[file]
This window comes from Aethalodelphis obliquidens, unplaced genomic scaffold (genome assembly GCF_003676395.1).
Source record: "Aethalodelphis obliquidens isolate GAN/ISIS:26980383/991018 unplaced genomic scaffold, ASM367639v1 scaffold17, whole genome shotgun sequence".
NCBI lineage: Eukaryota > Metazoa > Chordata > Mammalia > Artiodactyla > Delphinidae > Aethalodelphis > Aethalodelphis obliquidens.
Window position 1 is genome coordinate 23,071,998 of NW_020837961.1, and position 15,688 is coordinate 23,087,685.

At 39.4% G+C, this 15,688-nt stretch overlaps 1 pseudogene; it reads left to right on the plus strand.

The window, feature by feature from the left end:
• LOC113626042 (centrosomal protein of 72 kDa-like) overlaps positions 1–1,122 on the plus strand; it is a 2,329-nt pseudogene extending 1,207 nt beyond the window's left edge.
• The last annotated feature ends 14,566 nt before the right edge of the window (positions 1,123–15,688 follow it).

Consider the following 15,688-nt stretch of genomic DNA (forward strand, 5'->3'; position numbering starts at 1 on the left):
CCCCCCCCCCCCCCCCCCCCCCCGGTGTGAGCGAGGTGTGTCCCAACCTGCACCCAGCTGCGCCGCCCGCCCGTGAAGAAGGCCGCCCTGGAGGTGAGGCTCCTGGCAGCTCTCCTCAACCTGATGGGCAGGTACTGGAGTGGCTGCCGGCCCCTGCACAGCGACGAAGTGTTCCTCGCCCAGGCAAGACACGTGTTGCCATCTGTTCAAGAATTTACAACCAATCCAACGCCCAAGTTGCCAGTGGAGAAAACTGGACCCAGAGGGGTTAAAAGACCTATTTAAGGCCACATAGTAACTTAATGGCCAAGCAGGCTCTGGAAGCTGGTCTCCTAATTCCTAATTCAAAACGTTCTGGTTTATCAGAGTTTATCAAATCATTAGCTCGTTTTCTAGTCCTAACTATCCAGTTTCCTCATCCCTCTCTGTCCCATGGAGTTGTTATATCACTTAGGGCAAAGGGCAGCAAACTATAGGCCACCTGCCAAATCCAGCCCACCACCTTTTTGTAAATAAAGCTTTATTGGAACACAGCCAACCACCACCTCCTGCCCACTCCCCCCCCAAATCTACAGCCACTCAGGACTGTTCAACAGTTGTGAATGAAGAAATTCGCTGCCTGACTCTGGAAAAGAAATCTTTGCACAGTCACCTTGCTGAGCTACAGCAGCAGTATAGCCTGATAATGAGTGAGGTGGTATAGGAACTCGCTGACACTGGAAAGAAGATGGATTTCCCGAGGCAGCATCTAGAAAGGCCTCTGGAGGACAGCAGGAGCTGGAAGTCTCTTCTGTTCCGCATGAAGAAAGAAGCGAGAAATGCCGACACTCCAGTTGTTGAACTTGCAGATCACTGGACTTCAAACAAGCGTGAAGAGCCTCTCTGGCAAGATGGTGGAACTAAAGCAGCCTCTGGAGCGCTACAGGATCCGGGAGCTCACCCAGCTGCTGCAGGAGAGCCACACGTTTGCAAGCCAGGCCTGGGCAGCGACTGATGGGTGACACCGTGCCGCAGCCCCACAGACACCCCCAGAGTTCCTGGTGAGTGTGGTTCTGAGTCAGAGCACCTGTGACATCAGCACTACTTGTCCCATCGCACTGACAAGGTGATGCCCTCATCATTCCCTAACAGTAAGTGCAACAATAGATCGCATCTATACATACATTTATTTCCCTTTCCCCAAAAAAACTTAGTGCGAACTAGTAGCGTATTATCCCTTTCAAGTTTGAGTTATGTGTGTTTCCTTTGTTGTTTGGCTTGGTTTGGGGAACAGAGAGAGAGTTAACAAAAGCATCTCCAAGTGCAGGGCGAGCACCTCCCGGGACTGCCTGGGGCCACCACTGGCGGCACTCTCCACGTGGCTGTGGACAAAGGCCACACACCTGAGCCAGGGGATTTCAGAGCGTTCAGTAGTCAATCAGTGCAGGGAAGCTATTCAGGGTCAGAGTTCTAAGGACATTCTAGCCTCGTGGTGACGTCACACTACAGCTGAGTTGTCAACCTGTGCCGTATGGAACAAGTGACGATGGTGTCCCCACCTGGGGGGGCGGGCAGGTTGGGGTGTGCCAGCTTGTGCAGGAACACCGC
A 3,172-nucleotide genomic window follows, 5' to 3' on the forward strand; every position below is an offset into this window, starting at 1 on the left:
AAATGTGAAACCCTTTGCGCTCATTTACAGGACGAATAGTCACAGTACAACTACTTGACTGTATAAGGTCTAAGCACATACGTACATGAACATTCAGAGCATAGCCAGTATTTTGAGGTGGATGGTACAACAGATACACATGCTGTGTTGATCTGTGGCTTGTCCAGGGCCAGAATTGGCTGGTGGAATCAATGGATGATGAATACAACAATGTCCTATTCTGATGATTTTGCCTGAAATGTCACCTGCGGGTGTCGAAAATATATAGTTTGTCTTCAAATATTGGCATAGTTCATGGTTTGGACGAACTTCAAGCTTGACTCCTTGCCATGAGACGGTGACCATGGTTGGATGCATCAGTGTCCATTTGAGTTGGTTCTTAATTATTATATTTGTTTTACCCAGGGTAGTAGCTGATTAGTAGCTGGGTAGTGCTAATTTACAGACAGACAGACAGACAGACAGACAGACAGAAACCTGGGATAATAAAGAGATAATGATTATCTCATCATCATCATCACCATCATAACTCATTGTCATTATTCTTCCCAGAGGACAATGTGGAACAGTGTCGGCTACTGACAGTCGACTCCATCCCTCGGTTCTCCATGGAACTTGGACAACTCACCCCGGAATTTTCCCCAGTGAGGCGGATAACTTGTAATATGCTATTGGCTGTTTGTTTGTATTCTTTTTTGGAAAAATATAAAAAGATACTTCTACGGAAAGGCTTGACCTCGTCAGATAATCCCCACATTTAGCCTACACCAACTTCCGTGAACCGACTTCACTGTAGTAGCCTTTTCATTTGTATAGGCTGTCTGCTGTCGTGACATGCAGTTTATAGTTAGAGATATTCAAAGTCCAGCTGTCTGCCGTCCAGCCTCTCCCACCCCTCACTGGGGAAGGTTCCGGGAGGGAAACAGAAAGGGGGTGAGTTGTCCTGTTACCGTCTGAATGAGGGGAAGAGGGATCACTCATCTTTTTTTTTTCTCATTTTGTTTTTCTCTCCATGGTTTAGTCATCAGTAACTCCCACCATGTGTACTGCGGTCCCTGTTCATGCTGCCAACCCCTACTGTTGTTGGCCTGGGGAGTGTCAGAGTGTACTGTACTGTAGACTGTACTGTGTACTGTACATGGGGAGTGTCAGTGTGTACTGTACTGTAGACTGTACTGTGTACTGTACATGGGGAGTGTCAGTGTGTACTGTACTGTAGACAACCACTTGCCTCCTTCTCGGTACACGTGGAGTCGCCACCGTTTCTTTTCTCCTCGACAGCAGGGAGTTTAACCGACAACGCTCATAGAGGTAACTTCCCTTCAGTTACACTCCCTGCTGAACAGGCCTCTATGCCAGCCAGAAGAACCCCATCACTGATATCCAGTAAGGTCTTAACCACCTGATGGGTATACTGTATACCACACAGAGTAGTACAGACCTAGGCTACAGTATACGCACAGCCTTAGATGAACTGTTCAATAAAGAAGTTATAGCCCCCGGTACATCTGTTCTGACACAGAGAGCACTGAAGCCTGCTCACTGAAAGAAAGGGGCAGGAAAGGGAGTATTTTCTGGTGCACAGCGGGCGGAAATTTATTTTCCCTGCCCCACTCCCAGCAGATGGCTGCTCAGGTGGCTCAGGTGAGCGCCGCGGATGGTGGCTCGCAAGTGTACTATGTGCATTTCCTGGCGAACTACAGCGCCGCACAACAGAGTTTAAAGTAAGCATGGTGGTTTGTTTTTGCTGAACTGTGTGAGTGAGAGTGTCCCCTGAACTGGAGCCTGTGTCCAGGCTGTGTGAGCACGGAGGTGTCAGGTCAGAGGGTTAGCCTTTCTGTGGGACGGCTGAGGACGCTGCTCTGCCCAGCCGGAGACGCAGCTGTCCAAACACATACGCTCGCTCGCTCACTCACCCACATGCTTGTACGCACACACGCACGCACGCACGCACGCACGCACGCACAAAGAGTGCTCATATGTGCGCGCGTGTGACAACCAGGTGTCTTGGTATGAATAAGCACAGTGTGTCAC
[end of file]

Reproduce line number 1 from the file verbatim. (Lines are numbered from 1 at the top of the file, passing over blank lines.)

This window comes from Aethalodelphis obliquidens, unplaced genomic scaffold (genome assembly GCF_003676395.1).